A new record was set at the 28th annual Roland Pumpkin Fair as the biggest pumpkin in its history weighed in at 1,753.5 pounds.
Charlie Bernstrom from Lancaster, Minnesota won the Great Pumpkin Commonwealth Weigh-Off with his giant pumpkin, surpassing his win last year by over 200 pounds.
“Like I said last year, you get to the scale and it makes you feel pretty good,” Bernstrom said. “There’s a lot of stress that goes on throughout the year.”
Bernstrom said he figured the pumpkin would be around 1,800 pounds when he brought it to the competition. Battling dry weather conditions, Bernstrom put a lot of effort into growing the giant plant.
“It was warm,” he said. “We had an inch of rain from July to the middle of September, so it was dry. With the three plants, it was 35,000 gallons out of the river. Every day they get fertilized. Lots of water. You’ve got to spray fungicide and insecticide for the bugs and disease.”
Bernstrom has been growing his giant pumpkins for five years, and said he’s addicted to it. This pumpkin is the biggest he’s ever grown.
“You always want to get bigger,” he said. “The Minnesota state record is 1,900 pounds.”
Bernstrom will be taking the pumpkin back to Lancaster, where the county literacy council will lift it 80 feet in the air with a crane and drop it on a vehicle to raise funds. Last year they dropped one pumpkin on a van and one in a 12,000 gallon pool and raised $1,200.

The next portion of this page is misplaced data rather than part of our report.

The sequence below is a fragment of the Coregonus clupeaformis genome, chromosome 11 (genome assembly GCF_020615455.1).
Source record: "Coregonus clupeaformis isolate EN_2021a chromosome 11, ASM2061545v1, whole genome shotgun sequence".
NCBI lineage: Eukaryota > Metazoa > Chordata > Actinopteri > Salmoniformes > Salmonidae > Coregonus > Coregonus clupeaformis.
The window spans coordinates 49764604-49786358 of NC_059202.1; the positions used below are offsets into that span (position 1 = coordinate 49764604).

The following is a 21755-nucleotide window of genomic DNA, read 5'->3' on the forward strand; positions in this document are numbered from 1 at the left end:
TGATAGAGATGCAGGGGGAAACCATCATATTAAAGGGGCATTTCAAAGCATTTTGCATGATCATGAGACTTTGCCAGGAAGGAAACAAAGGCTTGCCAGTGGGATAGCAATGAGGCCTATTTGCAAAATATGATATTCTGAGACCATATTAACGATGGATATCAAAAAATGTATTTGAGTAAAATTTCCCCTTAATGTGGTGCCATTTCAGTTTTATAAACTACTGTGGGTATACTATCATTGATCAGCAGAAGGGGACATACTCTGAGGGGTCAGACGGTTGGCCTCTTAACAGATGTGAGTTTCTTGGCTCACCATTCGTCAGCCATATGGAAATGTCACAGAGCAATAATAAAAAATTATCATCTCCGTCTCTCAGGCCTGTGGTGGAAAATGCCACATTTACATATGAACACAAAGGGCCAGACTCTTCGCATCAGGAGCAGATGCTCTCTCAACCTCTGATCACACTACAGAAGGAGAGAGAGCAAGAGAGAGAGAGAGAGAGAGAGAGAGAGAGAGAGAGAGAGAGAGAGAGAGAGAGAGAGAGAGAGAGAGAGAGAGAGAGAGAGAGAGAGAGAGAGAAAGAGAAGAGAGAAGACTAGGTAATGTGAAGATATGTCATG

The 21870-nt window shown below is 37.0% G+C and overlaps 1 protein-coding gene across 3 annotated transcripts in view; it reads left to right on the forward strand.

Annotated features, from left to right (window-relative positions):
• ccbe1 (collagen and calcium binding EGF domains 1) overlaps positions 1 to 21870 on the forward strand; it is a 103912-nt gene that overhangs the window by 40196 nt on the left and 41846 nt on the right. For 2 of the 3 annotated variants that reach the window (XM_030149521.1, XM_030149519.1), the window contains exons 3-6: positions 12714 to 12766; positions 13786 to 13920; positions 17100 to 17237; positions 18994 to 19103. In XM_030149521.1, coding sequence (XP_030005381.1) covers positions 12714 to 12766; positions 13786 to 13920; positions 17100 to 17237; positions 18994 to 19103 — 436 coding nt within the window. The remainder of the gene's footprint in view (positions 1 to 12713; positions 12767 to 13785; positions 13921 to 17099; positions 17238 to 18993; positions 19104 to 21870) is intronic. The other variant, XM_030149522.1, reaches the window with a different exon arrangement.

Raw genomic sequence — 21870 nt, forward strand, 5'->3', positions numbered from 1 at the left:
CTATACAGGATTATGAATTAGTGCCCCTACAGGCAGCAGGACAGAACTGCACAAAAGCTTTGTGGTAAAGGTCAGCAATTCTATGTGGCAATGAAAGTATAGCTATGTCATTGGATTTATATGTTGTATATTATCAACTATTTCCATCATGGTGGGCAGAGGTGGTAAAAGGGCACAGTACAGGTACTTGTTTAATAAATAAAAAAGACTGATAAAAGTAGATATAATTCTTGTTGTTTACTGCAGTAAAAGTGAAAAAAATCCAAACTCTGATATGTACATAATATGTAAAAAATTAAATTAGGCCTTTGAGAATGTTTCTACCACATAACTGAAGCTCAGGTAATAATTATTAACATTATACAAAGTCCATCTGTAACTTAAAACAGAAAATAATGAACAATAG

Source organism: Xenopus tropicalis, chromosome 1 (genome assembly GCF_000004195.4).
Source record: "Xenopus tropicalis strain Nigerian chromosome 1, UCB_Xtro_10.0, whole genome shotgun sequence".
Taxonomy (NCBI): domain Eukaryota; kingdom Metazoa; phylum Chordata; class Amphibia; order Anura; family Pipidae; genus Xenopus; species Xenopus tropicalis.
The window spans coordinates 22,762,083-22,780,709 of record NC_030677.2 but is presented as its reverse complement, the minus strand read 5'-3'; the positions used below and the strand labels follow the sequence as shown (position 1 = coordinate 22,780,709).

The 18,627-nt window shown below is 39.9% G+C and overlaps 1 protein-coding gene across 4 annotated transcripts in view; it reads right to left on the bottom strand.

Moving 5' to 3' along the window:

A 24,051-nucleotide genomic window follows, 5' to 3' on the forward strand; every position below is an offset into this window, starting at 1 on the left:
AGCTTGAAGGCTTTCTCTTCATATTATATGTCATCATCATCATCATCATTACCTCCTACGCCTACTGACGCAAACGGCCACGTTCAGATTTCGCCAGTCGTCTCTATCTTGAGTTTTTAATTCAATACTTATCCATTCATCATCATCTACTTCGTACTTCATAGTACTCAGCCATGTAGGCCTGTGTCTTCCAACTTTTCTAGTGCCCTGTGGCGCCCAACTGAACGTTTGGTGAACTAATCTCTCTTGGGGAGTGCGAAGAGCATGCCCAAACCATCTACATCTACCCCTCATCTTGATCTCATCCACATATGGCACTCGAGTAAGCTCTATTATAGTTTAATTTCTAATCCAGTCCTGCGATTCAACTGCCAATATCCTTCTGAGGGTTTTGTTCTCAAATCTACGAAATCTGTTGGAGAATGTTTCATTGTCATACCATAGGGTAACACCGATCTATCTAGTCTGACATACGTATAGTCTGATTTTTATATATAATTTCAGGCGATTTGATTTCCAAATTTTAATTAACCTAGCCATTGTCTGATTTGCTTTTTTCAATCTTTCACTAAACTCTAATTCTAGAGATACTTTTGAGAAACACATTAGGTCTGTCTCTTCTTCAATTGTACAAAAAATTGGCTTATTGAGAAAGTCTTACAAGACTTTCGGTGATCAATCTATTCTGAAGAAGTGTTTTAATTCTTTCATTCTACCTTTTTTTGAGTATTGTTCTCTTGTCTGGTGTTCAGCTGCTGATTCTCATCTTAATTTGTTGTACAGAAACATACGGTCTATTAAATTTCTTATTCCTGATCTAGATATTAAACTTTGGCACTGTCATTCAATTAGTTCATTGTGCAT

Bernstrom offered some advice for first time growers. “Give it lots of care and water and fertilizer,” he said. “Ask advice from growers.”
Second place went to Cornie Banman of Schanzenfeld, who set a Manitoba grown record of 1,522 pounds. Coming in third was 2015 and 2016 champ Milan Lukes of Winnipeg with his 1,369.5 pound plant.
The Roland Arena was packed with people for the weigh-off and the fair.
“We had a great crowd again this year,” Pumpkin Fair board member Lisa Pinkerton-Baschuk said. “You never know when it’s on Thanksgiving weekend if we’ll have more people or fewer people. I had heard it was a really great growing year, so we were glad to see so many huge pumpkins out this year.”
This year saw a few first-year growers compete, and Pinkerton-Baschuk said it was good to see. “We knew we had a few new growers coming out but we had no idea they were this big,” she said. “That was pretty impressive.”
“It’s always amazing to us locals how many people come out to watch the weigh-off and how exciting it is for people,” she added. “It’s more common to us in the Roland area, but people get pretty excited about big pumpkins.”
A few long-serving members of the Pumpkin Fair board have stepped down, and Pinkerton-Baschuk said in order to keep holding the fair they will need some new board members to fill those spots.
“We need some new board members and people to help out in the planning stages and not just the day of the fair,” she said. “We really appreciate the volunteers that help out the day of the fair but we also need those people that do all the planning before the event.”
The Pumpkin Fair is also looking for a non-profit to cater the harvest supper as a fundraiser, as their current organization has been catering for the past 10 years and will be retiring from that position.